Marcia Israel-Curley, who built Judy's, the young women's specialty boutique, from a closet-size shop in East Los Angeles to a major West Coast retail chain, died Tuesday at Cedars-Sinai Medical Center after suffering a stroke, according to Judith Krain, her personal assistant. She was 83.
A philanthropist with wide-ranging interests, Israel-Curley was a founder of the Los Angeles Music Center and also funded several local theater groups, as well as treatment centers that bear her name at Cedars-Sinai.
Born Marcia Satz and raised on a dairy farm in Sullivan County, N.Y., she and her sisters and mother lost the family farm during the Depression after her father abandoned the family.
The Satz women moved to New York's Lower East Side, where they all worked to help pay the rent.
After high school, she took a job as a model and bookkeeper for a New York dress manufacturer.
Several years later, she moved to Los Angeles and, in 1946, opened her first Judy's store in a 7-by-12-foot space.
She married Lawrence Israel, an aeronautics engineer, in 1947, and soon afterward he got involved in the business as well. They had two daughters.
Through the 1950s, when there were few working mothers, Israel-Curley kept her role as president of Judy's quiet.
She told the Boston Globe in 2002 that her friends "knew I had a part in Judy's, but they had no idea how much of a part.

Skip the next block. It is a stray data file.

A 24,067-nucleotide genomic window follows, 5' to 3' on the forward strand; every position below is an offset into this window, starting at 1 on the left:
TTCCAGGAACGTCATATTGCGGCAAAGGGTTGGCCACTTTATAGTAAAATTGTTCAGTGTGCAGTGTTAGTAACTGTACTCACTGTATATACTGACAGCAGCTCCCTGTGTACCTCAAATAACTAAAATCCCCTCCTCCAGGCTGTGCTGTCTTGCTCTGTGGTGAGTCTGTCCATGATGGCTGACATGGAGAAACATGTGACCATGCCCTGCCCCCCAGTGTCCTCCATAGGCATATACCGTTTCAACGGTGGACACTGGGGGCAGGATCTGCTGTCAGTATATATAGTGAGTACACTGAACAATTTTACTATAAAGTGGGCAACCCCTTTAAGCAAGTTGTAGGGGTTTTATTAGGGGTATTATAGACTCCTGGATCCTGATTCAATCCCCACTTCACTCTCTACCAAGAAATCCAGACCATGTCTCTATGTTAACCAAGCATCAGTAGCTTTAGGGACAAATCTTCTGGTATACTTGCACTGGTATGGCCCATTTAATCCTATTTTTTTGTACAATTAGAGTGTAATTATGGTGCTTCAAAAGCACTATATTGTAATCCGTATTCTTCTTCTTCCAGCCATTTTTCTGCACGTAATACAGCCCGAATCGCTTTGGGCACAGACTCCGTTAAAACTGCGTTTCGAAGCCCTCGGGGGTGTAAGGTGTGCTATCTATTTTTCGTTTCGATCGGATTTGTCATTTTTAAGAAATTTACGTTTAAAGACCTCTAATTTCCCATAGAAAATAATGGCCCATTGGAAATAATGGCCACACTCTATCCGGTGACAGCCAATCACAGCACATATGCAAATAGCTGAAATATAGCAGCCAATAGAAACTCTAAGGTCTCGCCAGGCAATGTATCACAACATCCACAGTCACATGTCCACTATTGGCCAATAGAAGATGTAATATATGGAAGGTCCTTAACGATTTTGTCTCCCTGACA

"That was fine with me," she said, "because it made my marriage look better."
In 1964, she was named a Los Angeles Times Woman of the Year. By then, she was the head of a 14-store enterprise. Eventually, the number grew to 104.
Judy's was among the first boutiques geared to younger women, and became known for trend-setting styles inspired by the latest from Europe, New York and Hollywood.
Most of the merchandise was exclusive to Judy's stores, including a number of items that Israel-Curley designed and others that she commissioned.
As she grew in social prominence, Israel-Curley was appointed by President Reagan as chairwoman of the Advisory Committee on Small and Minority Business Ownership, which she led for six years.
She also served for seven years as an advisor on the board of directors of the Navy Exchange Service Command, a U.S. Navy retail operation.
After she sold her business in 1989, Israel-Curley wrote a book about her adventures in retail: "Defying the Odds: Sharing the Lessons I Learned as a Pioneer Entrepreneur," published in 2002.
Judy's stores were absorbed by another young-fashion chain in the 1990s.
After her first husband died in 1991, she married actor James Curley, who survives her, as do her daughters and two grandchildren.